Odo (St) of Kent (or Cantianus)
Odo (St.) Of Kent (Or Cantianus), an English prelate, was born in the province of East Anglia about 875. His parents were Danes, who had followed Ingar and Hubba in their expedition. Driven away from the parental home on account of his conversion to the Christian faith, Odo was protected by Athelm, one of the lords of the court of Alfred, king of England, who furnished him means to study and to enter the Church. He took him with him to Rome in 897, and Odo was there ordained priest. After his return to England, he was employed by Alfred and by Edward, his son and successor, on several important missions. King Athelstan appointed him his chaplain, and about 930 made him bishop of Wilton. Edmund I, who succeeded his brother Athelstan in 941, prized so highly the advice of Odo that, in order to have him always near, he appointed him archbishop of Canterbury in 942. Odo now became a Benedictine, as at that time the diocese was always governed by men belonging to: some monastic order. In 955 he crowned at Kingston Edwy, the eldest son of Edmund. This was the time when the first Sacramentarians, who rejected the doctrine of the real presence, appeared in England. Odo strenuously opposed them. He excommunicated king Edwy, some say for holding to these opinions, others say for incest.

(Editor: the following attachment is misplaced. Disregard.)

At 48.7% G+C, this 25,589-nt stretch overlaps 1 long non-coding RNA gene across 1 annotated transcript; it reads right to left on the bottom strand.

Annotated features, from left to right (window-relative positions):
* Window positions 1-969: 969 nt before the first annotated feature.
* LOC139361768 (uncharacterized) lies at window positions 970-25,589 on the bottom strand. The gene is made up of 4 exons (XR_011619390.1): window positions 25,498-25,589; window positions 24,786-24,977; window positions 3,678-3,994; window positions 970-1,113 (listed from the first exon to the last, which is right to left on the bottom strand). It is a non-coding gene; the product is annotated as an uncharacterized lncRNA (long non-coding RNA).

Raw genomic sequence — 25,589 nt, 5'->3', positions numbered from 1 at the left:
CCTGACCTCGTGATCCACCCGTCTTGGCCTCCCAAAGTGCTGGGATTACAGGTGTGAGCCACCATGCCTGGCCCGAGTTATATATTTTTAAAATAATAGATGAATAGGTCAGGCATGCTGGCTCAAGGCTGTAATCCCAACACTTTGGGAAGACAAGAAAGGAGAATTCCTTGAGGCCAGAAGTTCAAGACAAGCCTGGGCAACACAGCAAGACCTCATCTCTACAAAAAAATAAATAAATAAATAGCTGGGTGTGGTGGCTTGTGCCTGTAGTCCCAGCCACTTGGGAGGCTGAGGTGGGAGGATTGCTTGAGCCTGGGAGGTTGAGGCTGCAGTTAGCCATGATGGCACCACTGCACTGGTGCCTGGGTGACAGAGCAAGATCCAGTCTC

The Mercians and Northumbrians, tired of the excesses of Edwy, rose against him, and appointed his brother Edward in his place. Edward governed by the advice of Odo, who is said to have been the originator of many good and useful laws. Odo died at Canterbury July 4, 961, and was buried in the cathedral. He wrote Synodal Constitutions, published in Labbe's Collection, of Councils (vol. ix), together with a letter of the archbishop to his suffragans. Pits considers him the author of some other works, which are not now extant. Wright says: "It would be difficult to clear entirely the writings of Odo of Kent from the confusion in which they have been involved by ascribing to him books written by other persons of the name of Odo; but they seem to have consisted chiefly of commentaries on the Holy Scriptures and of sermons." See Dom Geillier Hist. des auteurs Ecclesiastes 20:97 sq.; Acta Sanctorum, July 4; Godescard, Vies des Peres, des Martyrs, etc., Mabillon, Annales ordinis S. Benedicti (5th century); Wright, Biog. Britannica Litteraria (A.-S. Period.), p. 428 sq.; Hill, English Monasticisnm, p. 155 sq.; Churton, Early English Ch. Hist. p. 227; Collier, Eccl. Hist. of Britain (see Index in vol. viii); Hook, Ecclesiastes Biog. 7:452; Bossuet, Variations, 1:158-9.